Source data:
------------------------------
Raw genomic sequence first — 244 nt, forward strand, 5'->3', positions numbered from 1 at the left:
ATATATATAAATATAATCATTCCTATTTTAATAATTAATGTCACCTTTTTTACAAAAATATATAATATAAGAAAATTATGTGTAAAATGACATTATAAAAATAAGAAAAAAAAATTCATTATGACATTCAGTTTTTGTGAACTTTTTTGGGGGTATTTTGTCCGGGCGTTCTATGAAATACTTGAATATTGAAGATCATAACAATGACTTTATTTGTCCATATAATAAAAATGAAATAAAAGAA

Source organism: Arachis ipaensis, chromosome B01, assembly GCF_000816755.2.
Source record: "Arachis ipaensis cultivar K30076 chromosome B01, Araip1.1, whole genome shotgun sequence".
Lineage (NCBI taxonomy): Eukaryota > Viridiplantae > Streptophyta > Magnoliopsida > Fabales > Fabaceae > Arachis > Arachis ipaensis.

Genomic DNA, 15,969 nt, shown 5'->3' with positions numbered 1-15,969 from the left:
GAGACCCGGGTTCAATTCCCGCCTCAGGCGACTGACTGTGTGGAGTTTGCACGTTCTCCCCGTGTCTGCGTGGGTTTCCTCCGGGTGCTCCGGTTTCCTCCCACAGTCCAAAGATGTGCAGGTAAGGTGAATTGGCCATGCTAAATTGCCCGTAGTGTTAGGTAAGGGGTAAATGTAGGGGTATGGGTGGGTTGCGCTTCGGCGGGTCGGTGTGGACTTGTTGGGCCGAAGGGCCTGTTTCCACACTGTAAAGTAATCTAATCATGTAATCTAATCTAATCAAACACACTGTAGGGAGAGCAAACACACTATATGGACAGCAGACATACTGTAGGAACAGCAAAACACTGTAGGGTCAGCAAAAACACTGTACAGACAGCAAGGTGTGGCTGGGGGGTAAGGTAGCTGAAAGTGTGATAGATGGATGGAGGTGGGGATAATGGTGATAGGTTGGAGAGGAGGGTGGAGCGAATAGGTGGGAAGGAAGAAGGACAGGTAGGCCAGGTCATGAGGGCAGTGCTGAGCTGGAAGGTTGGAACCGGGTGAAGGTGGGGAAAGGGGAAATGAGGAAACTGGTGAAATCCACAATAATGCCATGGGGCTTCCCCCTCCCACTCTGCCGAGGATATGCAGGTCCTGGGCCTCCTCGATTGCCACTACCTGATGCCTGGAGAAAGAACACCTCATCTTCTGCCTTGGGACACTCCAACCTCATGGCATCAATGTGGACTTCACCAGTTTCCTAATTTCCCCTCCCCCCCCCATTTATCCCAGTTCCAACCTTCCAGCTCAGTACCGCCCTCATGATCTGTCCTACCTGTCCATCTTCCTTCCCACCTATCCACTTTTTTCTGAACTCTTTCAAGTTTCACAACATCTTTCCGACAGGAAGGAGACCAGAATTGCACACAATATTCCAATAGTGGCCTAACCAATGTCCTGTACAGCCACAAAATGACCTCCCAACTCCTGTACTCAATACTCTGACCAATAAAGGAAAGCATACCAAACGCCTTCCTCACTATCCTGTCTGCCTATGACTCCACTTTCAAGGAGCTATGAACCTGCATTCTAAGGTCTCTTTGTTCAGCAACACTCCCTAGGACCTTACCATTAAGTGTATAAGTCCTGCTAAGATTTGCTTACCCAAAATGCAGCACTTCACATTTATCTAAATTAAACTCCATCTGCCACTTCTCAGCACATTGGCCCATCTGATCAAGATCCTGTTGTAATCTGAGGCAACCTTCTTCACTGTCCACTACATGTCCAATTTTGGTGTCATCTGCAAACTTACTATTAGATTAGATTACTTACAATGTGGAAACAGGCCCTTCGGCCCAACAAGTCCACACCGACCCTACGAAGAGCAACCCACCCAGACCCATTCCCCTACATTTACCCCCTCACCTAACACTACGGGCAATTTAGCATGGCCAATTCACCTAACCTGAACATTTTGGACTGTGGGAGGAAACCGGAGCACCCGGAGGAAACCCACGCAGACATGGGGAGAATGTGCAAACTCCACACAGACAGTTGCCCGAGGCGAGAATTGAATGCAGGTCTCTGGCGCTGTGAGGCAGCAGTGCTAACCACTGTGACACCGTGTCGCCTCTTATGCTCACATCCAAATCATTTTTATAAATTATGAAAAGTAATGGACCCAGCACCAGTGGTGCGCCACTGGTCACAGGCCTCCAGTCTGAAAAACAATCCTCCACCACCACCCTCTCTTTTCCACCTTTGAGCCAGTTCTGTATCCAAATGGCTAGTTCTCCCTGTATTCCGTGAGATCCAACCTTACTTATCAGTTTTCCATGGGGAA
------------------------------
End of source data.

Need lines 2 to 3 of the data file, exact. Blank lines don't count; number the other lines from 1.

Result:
ATATATATAAATATAATCATTCCTATTTTAATAATTAATGTCACCTTTTTTACAAAAATATATAATATAAGAAAATTATGTGTAAAATGACATTATAAAAATAAGAAAAAAAAATTCATTATGACATTCAGTTTTTGTGAACTTTTTTGGGGGTATTTTGTCCGGGCGTTCTATGAAATACTTGAATATTGAAGATCATAACAATGACTTTATTTGTCCATATAATAAAAATGAAATAAAAGAA

Source organism: Arachis ipaensis, chromosome B01, assembly GCF_000816755.2.